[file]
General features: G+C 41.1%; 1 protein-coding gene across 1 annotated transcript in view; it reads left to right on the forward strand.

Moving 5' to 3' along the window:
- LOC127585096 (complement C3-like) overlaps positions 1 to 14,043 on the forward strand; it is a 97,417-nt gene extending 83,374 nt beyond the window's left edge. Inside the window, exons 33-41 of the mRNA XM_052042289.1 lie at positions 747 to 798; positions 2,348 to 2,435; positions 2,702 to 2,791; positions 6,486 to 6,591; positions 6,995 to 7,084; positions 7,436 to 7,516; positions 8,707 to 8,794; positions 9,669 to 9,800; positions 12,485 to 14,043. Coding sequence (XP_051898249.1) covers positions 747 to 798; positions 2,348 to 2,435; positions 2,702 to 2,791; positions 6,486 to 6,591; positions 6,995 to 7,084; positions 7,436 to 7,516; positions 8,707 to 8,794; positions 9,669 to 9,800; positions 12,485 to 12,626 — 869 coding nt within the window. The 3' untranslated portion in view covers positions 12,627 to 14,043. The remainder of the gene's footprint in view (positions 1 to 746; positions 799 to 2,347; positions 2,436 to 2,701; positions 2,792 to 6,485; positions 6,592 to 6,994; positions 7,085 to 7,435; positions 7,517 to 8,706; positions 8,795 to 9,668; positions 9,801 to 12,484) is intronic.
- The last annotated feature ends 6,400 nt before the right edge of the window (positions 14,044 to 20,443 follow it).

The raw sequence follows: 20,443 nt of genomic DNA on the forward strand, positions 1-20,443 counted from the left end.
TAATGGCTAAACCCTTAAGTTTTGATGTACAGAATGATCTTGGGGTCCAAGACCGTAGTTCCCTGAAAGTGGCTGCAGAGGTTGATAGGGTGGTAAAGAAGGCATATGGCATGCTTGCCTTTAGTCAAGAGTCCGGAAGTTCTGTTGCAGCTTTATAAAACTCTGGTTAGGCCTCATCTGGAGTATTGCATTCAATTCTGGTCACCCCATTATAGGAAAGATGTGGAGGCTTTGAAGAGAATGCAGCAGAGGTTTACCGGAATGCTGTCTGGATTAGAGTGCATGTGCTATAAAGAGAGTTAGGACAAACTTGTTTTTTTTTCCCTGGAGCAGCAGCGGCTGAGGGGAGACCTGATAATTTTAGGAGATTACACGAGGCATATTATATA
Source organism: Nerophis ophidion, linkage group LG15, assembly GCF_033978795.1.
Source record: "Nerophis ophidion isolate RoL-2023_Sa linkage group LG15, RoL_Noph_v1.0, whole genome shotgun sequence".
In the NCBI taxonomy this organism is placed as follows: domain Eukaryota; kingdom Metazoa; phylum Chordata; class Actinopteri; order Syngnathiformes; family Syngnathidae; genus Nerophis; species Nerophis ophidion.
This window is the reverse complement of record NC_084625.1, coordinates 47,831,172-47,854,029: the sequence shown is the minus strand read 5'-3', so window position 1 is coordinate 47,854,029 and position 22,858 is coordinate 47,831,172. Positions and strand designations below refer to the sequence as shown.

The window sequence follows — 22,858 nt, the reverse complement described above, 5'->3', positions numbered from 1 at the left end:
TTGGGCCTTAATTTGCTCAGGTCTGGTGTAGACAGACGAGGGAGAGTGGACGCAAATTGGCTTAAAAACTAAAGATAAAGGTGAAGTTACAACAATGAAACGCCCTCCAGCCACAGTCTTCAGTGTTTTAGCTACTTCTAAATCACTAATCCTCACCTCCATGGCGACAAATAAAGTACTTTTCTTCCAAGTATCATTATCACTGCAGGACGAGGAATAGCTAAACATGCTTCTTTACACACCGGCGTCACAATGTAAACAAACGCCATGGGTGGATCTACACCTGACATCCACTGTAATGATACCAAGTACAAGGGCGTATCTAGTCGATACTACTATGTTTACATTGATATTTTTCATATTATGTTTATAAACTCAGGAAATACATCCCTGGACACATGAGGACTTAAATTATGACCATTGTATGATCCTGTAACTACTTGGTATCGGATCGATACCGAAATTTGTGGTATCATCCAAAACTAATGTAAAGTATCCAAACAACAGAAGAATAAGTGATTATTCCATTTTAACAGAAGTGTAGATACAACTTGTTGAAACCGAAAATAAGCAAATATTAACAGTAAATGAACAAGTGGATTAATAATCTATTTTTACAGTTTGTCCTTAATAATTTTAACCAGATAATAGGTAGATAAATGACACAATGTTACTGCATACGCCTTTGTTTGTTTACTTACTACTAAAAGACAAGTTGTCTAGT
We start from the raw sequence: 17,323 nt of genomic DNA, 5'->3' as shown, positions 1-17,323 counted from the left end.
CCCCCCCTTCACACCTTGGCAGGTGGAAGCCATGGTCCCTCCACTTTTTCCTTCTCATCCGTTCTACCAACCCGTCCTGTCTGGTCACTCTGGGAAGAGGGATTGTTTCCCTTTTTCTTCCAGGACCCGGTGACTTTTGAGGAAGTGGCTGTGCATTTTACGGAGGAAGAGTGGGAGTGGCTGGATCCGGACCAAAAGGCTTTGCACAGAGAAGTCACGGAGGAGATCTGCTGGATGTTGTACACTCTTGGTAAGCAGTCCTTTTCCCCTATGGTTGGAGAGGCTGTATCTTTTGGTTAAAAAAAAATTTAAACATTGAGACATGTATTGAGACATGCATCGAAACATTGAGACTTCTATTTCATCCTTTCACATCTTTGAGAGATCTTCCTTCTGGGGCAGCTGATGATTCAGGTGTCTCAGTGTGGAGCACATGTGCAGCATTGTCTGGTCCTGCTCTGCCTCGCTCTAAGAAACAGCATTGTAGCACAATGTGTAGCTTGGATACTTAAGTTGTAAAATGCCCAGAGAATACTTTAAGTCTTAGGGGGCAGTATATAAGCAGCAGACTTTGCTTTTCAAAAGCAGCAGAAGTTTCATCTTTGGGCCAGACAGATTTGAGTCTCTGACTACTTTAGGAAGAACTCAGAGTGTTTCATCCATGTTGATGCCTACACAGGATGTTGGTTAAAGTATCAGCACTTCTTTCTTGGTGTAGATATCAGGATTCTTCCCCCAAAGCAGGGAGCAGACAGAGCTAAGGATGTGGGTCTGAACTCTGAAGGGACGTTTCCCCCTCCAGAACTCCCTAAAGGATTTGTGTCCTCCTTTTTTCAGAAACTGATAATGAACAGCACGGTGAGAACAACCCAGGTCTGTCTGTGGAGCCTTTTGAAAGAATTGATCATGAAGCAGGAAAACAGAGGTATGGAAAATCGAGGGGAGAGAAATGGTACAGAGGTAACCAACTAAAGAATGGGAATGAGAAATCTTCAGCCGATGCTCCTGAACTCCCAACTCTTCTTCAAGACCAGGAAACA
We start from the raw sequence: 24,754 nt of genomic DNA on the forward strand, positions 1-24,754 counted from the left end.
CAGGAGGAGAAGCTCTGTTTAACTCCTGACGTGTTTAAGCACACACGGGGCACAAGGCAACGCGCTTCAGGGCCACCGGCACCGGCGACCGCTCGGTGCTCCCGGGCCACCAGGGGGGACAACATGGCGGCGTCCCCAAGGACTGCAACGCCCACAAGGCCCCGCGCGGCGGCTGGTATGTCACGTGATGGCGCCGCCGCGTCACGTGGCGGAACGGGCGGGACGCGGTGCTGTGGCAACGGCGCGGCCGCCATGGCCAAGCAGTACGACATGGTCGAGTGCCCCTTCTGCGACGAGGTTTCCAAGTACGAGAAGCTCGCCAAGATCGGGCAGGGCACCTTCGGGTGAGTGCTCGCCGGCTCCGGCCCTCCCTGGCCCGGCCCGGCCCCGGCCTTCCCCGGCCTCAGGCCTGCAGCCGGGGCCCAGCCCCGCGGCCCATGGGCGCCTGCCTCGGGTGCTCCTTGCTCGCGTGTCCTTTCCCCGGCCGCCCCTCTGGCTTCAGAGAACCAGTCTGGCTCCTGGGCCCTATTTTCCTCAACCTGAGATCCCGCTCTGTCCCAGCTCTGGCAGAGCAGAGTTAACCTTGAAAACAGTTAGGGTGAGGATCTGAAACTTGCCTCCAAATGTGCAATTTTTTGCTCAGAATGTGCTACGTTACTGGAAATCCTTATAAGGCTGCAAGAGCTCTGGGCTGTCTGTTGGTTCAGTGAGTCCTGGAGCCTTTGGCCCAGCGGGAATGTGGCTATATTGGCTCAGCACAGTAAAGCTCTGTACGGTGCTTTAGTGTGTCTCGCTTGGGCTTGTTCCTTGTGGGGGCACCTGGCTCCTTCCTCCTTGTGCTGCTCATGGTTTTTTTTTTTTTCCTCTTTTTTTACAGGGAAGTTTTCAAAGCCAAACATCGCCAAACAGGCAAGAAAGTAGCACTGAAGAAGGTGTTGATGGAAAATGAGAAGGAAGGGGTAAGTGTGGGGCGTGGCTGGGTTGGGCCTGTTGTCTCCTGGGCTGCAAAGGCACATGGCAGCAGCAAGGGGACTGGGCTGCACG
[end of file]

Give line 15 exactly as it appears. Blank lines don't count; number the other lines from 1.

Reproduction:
We start from the raw sequence: 24,754 nt of genomic DNA on the forward strand, positions 1-24,754 counted from the left end.